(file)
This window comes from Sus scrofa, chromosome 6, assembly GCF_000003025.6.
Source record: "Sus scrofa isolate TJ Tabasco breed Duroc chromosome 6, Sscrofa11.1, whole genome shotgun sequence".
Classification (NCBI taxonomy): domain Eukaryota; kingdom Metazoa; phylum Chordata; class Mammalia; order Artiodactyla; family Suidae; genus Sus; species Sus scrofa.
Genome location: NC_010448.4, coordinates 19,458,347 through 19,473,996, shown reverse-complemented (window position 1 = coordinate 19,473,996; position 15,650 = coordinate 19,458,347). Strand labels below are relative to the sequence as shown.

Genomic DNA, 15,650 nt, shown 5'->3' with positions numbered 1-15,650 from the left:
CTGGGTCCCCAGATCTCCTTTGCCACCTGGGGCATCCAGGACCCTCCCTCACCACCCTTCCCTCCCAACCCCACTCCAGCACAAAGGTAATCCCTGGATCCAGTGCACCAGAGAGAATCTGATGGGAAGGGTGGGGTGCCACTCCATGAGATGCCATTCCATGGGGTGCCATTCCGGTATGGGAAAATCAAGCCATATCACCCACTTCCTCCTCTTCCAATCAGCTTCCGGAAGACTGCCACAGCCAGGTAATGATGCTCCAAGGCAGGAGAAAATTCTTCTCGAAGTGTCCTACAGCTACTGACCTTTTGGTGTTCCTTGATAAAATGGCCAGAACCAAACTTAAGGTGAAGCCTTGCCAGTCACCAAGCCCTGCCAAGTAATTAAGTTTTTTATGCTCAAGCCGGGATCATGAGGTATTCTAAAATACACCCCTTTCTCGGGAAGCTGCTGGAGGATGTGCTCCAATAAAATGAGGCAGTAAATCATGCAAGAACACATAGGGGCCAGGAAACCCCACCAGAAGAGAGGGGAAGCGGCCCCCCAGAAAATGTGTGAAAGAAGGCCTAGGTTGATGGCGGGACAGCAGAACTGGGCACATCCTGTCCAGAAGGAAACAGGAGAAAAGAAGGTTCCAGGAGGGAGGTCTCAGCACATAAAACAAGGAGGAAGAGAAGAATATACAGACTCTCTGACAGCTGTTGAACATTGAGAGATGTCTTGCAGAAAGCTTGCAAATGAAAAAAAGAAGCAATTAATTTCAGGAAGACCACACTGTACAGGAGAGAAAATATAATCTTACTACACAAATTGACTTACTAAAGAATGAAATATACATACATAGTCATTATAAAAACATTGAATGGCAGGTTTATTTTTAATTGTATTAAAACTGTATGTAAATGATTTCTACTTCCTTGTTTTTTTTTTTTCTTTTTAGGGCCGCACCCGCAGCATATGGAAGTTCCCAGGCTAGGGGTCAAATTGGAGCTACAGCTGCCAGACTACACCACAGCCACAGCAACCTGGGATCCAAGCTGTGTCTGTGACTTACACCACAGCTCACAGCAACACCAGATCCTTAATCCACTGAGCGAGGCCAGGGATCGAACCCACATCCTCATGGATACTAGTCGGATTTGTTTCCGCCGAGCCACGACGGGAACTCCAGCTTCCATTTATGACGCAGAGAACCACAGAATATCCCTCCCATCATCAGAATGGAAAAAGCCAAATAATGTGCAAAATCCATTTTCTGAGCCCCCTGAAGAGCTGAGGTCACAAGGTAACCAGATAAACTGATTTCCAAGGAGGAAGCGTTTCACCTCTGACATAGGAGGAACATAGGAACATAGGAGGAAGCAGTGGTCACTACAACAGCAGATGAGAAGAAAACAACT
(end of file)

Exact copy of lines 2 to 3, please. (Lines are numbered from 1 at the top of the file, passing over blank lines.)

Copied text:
Source record: "Sus scrofa isolate TJ Tabasco breed Duroc chromosome 6, Sscrofa11.1, whole genome shotgun sequence".
Classification (NCBI taxonomy): domain Eukaryota; kingdom Metazoa; phylum Chordata; class Mammalia; order Artiodactyla; family Suidae; genus Sus; species Sus scrofa.